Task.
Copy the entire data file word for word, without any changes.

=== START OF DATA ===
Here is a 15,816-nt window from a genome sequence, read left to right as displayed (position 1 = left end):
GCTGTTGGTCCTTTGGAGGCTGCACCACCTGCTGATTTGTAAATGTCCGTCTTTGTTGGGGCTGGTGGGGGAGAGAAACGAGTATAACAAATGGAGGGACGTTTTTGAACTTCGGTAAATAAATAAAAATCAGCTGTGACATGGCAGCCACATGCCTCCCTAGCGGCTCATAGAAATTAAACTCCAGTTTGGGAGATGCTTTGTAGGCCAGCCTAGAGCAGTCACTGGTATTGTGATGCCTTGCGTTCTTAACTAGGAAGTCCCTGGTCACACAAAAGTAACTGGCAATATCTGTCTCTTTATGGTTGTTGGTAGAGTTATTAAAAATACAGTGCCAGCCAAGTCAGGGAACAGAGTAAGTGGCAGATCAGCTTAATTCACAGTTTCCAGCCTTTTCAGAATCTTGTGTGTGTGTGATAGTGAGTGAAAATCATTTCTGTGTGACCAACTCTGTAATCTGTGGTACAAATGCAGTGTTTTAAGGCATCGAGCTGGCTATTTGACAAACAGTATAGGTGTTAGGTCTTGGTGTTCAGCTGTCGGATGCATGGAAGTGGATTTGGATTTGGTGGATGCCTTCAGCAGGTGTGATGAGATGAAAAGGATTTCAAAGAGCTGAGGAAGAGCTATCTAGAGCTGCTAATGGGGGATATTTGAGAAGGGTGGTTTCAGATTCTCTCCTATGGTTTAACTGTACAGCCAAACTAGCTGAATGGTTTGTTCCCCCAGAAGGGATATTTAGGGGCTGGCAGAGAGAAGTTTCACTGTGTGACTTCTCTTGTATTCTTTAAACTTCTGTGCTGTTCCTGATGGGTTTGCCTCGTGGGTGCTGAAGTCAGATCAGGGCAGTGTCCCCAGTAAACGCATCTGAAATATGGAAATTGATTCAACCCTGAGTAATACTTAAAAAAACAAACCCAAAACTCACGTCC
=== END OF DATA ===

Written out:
Here is a 15,816-nt window from a genome sequence, read left to right as displayed (position 1 = left end):
GCTGTTGGTCCTTTGGAGGCTGCACCACCTGCTGATTTGTAAATGTCCGTCTTTGTTGGGGCTGGTGGGGGAGAGAAACGAGTATAACAAATGGAGGGACGTTTTTGAACTTCGGTAAATAAATAAAAATCAGCTGTGACATGGCAGCCACATGCCTCCCTAGCGGCTCATAGAAATTAAACTCCAGTTTGGGAGATGCTTTGTAGGCCAGCCTAGAGCAGTCACTGGTATTGTGATGCCTTGCGTTCTTAACTAGGAAGTCCCTGGTCACACAAAAGTAACTGGCAATATCTGTCTCTTTATGGTTGTTGGTAGAGTTATTAAAAATACAGTGCCAGCCAAGTCAGGGAACAGAGTAAGTGGCAGATCAGCTTAATTCACAGTTTCCAGCCTTTTCAGAATCTTGTGTGTGTGTGATAGTGAGTGAAAATCATTTCTGTGTGACCAACTCTGTAATCTGTGGTACAAATGCAGTGTTTTAAGGCATCGAGCTGGCTATTTGACAAACAGTATAGGTGTTAGGTCTTGGTGTTCAGCTGTCGGATGCATGGAAGTGGATTTGGATTTGGTGGATGCCTTCAGCAGGTGTGATGAGATGAAAAGGATTTCAAAGAGCTGAGGAAGAGCTATCTAGAGCTGCTAATGGGGGATATTTGAGAAGGGTGGTTTCAGATTCTCTCCTATGGTTTAACTGTACAGCCAAACTAGCTGAATGGTTTGTTCCCCCAGAAGGGATATTTAGGGGCTGGCAGAGAGAAGTTTCACTGTGTGACTTCTCTTGTATTCTTTAAACTTCTGTGCTGTTCCTGATGGGTTTGCCTCGTGGGTGCTGAAGTCAGATCAGGGCAGTGTCCCCAGTAAACGCATCTGAAATATGGAAATTGATTCAACCCTGAGTAATACTTAAAAAAACAAACCCAAAACTCACGTCC